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Maine has enjoyed a Modified Certified Brucellosis-free status since July 1950, and was the third State to reach this goal.
There are no significant deficiencies apparent in the program as now constituted. Increased activities are being directed toward locating and removing all remaining sources of infection. The ring test is routinely applied to all dairy herds on a semi-annual basis with prompt follow-up blood tests of suspicious herds. All herds not covered by the ring test are blood tested at least once in three years. Attention is being given to tracing sources of infection when reactors are found.
Interest on the part of cattle owners in the vaccination of calves has been stimulated as a result of certain importing States accepting only vaccinated animals.
Provisions are not available in Maine for the establishment and maintenance of brucellosis-free swine herds.
Although progress is being made in the Maryland brucellosis eradication program, wider acceptance and use of the brucellosis ring-test would contribute to more rapid advancements. Also, the project has been retarded by a serious shortage of supervisory personnel. It is unfortunate that local brucellosis committees not taking a active part in promoting the Maryland program.
It is anticipated that 11 counties will be certified and complete area work underway in 12 įther counties by the end of calendar year 1958.
The goal for State-wide certification is still 1960.
While provisions for the establishment and maintenance of brucellosis free swine herds are available in Maryland, there seems to be very little interest in this program except for owners having a need for meeting sales requirements. There is reason to believe the certification of swine herds could be expanded if tests were conducted without expense to owners.
Calendar Year 1956
+40.3 -8.5 (-3.9) +23.4 -0.6 (-0.2) +6.7 (+6.9)
No. Herds Tested
987 1.1 939 95.1
No. Herds Tested
New Counties ...
2 0 3
( ) % difference
Improvements incorporated into the Massachusetts program during the calendar year included provisions the State's participation in the payment of brucellosis indemnities; plans to concentrate on area certification work, the discontinuance of routine herd certifications, and wider use of milk ring tests to locate suspicous Brucella infected herds.
County Brucellosis Committees were active during the year in obtaining legislation to increase State brucellosis funds for the payment of indemnities, and holding meetings to discuss progress reports covering the program.
Three of the fourteen counties in the State are certified brucellosis-free. It is anticipated that the remaining eleven counties will qualify by December 31, 1958. This represents a change from the previously reported goal of January 1, 1960.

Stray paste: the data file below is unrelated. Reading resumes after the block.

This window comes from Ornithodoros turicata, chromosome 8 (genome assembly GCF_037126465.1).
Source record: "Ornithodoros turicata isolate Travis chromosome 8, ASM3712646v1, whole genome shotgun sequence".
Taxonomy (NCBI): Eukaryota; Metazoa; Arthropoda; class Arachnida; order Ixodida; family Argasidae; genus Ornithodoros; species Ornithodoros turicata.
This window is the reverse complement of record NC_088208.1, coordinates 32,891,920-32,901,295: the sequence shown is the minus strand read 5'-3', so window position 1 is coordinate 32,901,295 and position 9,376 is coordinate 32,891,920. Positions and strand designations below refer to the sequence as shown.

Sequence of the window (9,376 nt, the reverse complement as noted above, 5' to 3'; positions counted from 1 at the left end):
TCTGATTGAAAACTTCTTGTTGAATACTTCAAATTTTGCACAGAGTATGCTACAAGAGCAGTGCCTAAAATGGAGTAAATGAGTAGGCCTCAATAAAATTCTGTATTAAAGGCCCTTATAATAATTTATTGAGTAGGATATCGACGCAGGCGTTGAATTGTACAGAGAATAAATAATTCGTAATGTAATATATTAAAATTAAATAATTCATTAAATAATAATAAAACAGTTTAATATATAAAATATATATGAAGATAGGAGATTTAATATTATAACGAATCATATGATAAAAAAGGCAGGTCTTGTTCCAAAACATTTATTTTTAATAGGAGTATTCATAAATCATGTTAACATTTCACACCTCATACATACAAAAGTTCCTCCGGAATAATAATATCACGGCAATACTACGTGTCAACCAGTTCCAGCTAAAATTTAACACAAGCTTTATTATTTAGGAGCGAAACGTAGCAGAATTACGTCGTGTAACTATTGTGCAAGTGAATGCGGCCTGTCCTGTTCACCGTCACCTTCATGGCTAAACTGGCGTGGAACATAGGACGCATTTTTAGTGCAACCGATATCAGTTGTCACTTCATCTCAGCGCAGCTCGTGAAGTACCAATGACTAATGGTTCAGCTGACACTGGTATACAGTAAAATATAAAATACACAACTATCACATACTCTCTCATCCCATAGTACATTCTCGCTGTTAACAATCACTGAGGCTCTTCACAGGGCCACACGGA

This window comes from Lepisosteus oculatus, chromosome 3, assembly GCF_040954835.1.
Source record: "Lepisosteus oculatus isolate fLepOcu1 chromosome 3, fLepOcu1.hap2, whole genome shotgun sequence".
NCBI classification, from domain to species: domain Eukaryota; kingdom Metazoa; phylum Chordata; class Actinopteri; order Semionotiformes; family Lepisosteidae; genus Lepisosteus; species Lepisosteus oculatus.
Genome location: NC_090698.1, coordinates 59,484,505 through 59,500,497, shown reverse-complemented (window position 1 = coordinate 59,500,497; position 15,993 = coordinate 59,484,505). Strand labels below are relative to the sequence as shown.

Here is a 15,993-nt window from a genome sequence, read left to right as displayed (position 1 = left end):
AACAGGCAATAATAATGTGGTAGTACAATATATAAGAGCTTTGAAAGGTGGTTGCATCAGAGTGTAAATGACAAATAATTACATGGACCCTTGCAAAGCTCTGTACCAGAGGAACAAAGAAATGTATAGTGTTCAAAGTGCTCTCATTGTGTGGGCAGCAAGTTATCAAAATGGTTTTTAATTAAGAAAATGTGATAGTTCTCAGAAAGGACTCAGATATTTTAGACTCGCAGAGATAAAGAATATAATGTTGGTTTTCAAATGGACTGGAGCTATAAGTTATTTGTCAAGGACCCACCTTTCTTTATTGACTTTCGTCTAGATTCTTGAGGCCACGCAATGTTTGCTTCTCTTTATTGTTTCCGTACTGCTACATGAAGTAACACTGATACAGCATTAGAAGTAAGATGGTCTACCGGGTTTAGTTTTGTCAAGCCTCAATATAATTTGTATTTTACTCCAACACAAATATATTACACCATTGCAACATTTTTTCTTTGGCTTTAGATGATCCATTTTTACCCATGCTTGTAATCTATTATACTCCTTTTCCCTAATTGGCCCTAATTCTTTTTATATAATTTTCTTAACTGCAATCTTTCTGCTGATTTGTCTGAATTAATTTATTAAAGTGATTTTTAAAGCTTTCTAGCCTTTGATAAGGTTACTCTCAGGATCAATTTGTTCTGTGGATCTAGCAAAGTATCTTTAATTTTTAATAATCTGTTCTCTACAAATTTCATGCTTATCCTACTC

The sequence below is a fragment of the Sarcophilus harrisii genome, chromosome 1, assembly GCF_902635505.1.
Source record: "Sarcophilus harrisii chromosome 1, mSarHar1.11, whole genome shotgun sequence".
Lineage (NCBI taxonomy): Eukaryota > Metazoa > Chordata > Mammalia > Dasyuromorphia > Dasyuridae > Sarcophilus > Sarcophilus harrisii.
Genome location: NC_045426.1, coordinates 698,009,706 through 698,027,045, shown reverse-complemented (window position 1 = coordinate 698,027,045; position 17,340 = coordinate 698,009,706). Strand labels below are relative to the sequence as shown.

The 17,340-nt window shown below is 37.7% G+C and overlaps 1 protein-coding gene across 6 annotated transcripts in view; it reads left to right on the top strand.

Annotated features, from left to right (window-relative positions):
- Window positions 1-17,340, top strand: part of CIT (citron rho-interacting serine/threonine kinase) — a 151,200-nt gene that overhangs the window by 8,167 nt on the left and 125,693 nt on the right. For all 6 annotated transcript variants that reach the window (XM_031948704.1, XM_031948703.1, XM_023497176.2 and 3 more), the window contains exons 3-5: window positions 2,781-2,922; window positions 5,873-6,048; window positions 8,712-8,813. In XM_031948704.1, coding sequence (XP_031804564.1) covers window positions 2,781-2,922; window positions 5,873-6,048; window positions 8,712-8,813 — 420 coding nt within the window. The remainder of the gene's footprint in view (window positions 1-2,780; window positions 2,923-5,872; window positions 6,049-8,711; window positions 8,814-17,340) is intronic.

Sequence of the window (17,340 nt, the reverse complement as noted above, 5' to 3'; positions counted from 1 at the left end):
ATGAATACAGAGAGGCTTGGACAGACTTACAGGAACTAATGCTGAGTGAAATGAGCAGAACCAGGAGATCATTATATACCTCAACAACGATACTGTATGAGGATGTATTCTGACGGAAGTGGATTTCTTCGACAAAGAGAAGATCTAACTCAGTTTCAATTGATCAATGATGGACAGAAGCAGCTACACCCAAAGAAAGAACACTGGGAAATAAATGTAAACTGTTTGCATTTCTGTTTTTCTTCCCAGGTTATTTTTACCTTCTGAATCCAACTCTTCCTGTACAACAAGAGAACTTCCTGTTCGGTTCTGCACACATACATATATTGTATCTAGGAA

There are no provisions for the certification of brucellosis-free swine herds.
June 30, 1958 remains the goal for state-wide certification of Michigan. Twenty-seven of the 83 counties in the State are still to be certified during the first six months of 1958. Legislation and funds are adequate to achieve this goal. No significant deficiencies are apparent in the Michigan program. Local brucellosis committees, the Extension Service, and the Livestock industry are contributing greatly toward successful promotion of the program.
The Michigan program is designed to achieve complete eradication as soon as possible after certification is complete. It is estimated that the state-wide infection rate on December 31, 1958 will be 3.7 percent herds and 0.5 percent cattle.
There is no program for the certification of swine herds at this time. However, such a program is under consideration. A survey is being made through testing of blood samples obtained at local slaughtering establishments to determine the extent of swine brucellosis in the State.
On May 31, 1957, Minnesota became the seventh State to attain state-wide certification. Those responsible for the program in Minnesota recognize the fact that attainment of this status is only an important milestone on the road toward complete eradication of bovine brucellosis. Increased efforts are being made to locate and remove residual foci of infection.
Although the program as presently designed is effective, considerable savings in funds and personnel could be made by a wider acceptance of the results of ring test operations.
During 1957 legislation was enacted which requires the prompt removal of reactors and their slaughter within 15 days after branding and appraisal.
Considerable credit must be given to the practicing veterinarians in Minnesota for bringing to a successful conclusion the initial stage of the eradication program, Through their continued cooperation final and complete eradication should be attainable.
It is estimated that the herd infection rate will be reduced to 1.9 percent and the cattle infection rate to 0.15 percent by December 31, 1958.
Provisions are available for certifying brucellosis-free swine herds. As of December 31, 1957, there was one such herd in Minnesota.